A new report by Greenpeace, the Sierra Club, and research network CoalSwarm shows that the amount of new coal power built fell two thirds last year globally. It showed that the amount of new coal capacity being built had fallen by 62 percent in 2016 from the year before. Construction had been frozen at over one hundred coal projects in China and India. The report attributed the decline to policies to reduce carbon emissions and pollution in China and India. In January of this year, regulatory authorities in China stopped work on additional hundred prospective coal sites.
According to researchers, last year also saw a record quantity of coal capacity closed down in the EU and the US. In March of last year, Scotland closed its last remaining coal power station.
In China, more capacity had been built in the last few years than was necessary. Director of energy finance studies at the thinktank IEEFA, Tim Buckley, said the falling demand there, and in India, is evidence that the need for coal has been overestimated throughout the world.
The new report used satellite imagery, publicly available information, and reports from private firms. They said 65GW of new coal capacity had started construction in 2016, down from 170GW in 2015.
Beijing energy analyst Lauri Myllyvirta, the report’s author, said government policy promoting clean energy was responsible for the changes in China. Last weekend, Beijing closed its last large coal plant as part of efforts to improve the city’s air quality.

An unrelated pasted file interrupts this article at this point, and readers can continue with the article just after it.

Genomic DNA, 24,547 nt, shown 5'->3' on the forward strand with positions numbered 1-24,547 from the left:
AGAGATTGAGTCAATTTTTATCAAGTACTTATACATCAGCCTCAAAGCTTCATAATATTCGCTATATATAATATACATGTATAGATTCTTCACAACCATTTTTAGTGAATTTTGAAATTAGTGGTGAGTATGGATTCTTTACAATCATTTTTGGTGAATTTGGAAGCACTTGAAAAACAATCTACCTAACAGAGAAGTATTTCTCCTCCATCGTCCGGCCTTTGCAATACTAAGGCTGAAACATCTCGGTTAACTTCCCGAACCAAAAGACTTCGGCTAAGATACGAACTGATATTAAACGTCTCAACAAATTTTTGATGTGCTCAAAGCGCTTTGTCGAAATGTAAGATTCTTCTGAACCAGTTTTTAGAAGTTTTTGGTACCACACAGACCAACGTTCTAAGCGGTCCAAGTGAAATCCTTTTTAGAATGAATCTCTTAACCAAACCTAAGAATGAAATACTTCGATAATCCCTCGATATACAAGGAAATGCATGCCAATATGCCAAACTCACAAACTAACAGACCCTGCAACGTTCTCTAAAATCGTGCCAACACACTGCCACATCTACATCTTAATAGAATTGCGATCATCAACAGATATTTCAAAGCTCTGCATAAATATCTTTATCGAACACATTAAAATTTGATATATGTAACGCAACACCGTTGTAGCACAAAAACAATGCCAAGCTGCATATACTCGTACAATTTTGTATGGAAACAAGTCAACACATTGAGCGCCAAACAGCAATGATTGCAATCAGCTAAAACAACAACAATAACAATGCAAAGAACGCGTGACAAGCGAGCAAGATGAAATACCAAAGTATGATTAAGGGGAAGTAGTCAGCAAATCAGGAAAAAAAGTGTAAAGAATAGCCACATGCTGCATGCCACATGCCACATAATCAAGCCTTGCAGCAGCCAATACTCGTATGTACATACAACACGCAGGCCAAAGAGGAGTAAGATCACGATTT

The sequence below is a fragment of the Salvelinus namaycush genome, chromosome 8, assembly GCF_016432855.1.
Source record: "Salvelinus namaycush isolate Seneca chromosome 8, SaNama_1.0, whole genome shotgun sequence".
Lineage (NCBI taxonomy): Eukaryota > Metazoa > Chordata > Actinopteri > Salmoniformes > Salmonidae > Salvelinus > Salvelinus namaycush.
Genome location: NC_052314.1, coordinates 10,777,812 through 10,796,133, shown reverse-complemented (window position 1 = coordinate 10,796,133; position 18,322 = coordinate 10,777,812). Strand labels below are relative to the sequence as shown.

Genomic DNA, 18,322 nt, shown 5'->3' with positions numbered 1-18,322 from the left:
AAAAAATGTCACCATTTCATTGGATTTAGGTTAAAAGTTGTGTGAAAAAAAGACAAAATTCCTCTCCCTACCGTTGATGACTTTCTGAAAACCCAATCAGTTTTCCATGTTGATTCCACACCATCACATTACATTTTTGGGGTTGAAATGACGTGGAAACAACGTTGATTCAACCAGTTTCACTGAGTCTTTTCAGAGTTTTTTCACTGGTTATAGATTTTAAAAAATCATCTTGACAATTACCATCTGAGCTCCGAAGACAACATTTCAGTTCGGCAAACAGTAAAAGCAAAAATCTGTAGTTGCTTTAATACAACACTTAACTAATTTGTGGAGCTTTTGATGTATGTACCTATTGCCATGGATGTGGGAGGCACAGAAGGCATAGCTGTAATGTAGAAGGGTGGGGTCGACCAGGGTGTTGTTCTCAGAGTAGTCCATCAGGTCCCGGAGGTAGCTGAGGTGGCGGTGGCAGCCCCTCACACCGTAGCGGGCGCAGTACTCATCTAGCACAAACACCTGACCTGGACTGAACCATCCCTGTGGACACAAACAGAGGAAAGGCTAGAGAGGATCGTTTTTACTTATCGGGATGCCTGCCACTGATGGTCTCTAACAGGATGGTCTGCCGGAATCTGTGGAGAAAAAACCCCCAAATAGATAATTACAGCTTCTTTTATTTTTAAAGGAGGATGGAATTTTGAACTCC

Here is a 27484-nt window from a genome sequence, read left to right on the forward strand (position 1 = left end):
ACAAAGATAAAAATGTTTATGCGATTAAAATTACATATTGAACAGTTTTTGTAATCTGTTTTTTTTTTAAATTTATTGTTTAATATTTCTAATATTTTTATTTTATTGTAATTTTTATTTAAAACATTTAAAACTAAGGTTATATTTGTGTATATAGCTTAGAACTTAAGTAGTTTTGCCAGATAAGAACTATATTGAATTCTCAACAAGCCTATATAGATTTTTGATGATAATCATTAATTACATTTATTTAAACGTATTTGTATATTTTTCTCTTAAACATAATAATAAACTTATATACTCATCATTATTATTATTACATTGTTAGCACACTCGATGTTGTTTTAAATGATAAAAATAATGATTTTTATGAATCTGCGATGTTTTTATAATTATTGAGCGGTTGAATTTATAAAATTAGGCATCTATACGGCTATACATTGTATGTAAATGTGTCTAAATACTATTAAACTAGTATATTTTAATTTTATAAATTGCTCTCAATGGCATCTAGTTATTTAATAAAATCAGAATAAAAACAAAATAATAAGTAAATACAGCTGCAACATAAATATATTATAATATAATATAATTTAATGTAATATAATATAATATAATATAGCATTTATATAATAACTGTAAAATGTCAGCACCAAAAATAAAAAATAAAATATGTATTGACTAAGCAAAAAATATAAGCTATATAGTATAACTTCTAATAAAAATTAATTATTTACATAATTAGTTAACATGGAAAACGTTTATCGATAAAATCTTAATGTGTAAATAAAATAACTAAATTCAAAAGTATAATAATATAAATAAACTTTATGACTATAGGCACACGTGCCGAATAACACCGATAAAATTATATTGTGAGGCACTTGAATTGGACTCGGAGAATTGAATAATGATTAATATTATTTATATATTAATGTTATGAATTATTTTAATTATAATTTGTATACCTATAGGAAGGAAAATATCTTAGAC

Accoding to Paul Massara, CEO of North Star Solar:
“The decline in new coal plants in Asian countries is truly dramatic, and shows how a perfect storm of factors are simply making coal a bad investment.”
64GW of capacity was closed last year, mostly in the US and EU. Though US president Donald Trump has said he plans to boost America’s coal industry, announcing an upcoming executive order on Monday, environmental advocates and energy analysts have said it is unlikely White House policies will be able to stop the decline of coal.
Senior campaigner at the Sierra Club, Nicole Ghio, said “Markets are demanding clean energy, and no amount of rhetoric from Donald Trump will be able to stop the fall of coal in the US and across the globe.”
Coal industry spokespeople denied that use of the fossil fuel is in decline, and the report showed 570 coal projects in pre-construction.
According to Benjamin Sporton, chief of the World Coal Association:
“Yes, China, is reducing the number of coal-stations but not because it’s transitioning away from coal, instead the new dynamics is a signal of a more developed economy. Contrary to the picture being portrayed by certain quarters, China’s climate pledge suggests that coal will continue to be central to its energy solutions albeit through efficiencies including the use of new coal technologies.”